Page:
The FDA has only approved two drugs for the treatment and management of androgenic alopecia. These include:
(1) Minoxidil (Rogaine)
(2) Propecia (Finasteride)
Although manufacturers of laser hair growth devices also claim to have received FDA clearance, this has only been issued for the area of safety, as opposed to effectiveness. This is why such products are being sold commercially with the ability for hair loss sufferers to use them in the comfort of their own home.
The range of treatment options through the use of medications is quite limited. However, many doctors will prescribe other drugs off label for patients with pattern baldness if they deem it safe to do so. This practice is legal in the United States. Physicians are allowed to use their expertise to help patients through their own discretion.
One example is the use of Spironolactone. This drug is mainly used to treat high blood pressure in order to prevent heart attacks, strokes and kidney problems. It can also be used as a diuretic and to address the excess production of a hormone called aldosterone.
How Would Spironolactone Help With Hair Restoration
Within the context of restoring hair, Spironolactone is only recommended for use by women. The risk of certain side effects makes it an inappropriate option for men. Examples include:
(1) sexual dysfunction
(2) gynecomastia (male breast enlargement)
Spironolactone has a unique chemical structure. This enables it to occupy the androgen receptors on the hair follicles of those who are genetically predisposed to androgenic alopecia.. Therefore, it is able to prevent DHT (dehydrotestosterone) from binding to these protein receptors. And this can be valuable for preventing the miniaturization of these hair structures.
Spironolactone and Female Pattern Baldness
Unlike men, hair loss in women is often due to a much wider range of dynamics. In male pattern baldness, the central pathway involves the breakdown of testosterone into dehydrotestosterone. The DHT which results from this, prevents normal levels of nutrients from being absorbed by the follicles. These hair growing structures shrink. And the shafts which emerge with each new growth cycle becomes thinner and thinner until follicles are no longer able to produce hair.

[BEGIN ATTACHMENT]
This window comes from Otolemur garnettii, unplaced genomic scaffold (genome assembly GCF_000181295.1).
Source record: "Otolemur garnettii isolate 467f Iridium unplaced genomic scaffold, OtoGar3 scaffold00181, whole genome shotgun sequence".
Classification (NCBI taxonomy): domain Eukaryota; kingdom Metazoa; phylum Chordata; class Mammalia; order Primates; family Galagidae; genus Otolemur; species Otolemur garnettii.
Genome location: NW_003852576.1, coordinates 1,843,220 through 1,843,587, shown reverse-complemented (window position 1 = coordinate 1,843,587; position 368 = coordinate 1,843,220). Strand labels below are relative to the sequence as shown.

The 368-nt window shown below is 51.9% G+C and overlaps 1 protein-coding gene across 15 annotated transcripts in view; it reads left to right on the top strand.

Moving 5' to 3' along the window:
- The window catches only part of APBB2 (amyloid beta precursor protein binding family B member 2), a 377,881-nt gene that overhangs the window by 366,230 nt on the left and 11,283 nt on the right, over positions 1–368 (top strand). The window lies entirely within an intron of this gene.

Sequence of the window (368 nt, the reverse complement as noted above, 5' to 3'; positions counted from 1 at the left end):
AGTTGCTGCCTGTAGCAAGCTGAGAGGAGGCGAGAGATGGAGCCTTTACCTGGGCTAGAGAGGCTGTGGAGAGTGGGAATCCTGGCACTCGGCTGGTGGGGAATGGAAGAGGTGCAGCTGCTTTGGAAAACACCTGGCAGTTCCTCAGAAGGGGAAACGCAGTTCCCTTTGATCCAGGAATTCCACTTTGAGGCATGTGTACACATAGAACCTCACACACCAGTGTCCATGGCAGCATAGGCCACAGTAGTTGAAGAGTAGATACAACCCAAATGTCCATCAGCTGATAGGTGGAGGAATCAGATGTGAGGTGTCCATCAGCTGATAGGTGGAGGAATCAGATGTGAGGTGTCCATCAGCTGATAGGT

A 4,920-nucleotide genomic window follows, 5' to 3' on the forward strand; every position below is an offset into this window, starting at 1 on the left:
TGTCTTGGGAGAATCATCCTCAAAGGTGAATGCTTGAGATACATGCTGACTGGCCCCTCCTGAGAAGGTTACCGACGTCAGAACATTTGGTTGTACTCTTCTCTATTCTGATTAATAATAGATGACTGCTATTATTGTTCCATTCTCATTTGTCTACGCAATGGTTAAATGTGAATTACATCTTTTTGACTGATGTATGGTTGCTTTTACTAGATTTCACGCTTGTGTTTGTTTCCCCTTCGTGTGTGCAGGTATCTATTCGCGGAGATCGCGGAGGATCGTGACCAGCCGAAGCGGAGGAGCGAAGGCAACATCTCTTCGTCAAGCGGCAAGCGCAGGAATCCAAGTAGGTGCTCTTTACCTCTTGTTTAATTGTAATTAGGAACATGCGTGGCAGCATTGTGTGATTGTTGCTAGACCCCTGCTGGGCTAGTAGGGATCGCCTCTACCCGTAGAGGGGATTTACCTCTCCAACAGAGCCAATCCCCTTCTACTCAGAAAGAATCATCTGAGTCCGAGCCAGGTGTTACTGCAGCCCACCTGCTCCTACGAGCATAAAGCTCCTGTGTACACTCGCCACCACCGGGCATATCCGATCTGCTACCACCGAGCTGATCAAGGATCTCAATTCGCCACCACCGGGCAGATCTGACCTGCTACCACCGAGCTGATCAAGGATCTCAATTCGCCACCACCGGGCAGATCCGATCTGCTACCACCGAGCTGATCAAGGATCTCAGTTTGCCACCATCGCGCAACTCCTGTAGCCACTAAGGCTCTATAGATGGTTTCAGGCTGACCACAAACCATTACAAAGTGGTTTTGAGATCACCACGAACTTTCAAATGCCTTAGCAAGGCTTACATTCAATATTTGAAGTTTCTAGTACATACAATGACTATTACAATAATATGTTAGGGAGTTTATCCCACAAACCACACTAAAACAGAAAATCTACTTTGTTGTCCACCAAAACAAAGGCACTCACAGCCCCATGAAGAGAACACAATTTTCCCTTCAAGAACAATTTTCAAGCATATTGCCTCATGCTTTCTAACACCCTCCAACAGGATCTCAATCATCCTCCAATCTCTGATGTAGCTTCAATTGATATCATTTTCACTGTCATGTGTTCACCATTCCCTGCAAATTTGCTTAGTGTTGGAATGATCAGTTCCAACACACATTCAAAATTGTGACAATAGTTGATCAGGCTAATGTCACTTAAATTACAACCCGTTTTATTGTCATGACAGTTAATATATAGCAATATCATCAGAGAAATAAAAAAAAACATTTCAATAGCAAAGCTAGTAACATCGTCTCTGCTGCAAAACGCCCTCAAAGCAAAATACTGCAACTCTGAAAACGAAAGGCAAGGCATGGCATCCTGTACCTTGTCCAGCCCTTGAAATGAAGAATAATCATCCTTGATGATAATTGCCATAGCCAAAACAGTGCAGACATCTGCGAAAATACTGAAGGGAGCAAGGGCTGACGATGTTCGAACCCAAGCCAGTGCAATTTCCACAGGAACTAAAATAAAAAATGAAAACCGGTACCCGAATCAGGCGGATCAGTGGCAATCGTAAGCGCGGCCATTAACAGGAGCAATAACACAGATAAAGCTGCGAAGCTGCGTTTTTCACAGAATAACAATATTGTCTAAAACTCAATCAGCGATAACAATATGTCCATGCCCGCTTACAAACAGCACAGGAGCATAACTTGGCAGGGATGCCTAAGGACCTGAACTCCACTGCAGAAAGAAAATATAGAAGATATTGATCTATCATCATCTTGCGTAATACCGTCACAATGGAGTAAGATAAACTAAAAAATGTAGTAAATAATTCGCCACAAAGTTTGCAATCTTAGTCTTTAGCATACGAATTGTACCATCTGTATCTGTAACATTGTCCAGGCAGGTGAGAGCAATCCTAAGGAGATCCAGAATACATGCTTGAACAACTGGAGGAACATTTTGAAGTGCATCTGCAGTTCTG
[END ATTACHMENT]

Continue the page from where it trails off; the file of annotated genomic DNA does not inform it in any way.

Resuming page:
While these processes also occur in women, the effect of hormones plays a much larger role. Usually, this results in global thinning across the head.
In some women, hair loss is primarily due to high levels of androgens and the DHT pathway. If this is the case, Spironolactone may be prescribed off label for the purpose of restoring hair growth.
A doctor may even recommend the simultaneous use of Rogaine to supplement the overall hair restoration effects. 2% is the concentration that is considered safe for most women. However 5% may be used under the direction of a dermatologist.
Incorporating Rogaine into a hair loss treatment regimen can offer a more comprehensive strategy for addressing female pattern baldness. Minoxidil works as a vasodilator. This helps increase the availability of oxygen to the scalp to fortify the hair follicles and help them recover more of their ability to grow new hair.
The overall effectiveness of any medication for hair loss is usually contingent on whether or not the intervention is undertaken during the earliest possible stages of the condition.
Dr. Sanusi Umar is a pioneer in hair transplant surgery and is widely published and recognized in his field. Dr. Umar is certified by the American Board of Dermatology and the founder of DermHair Clinic in Los Angeles, CA.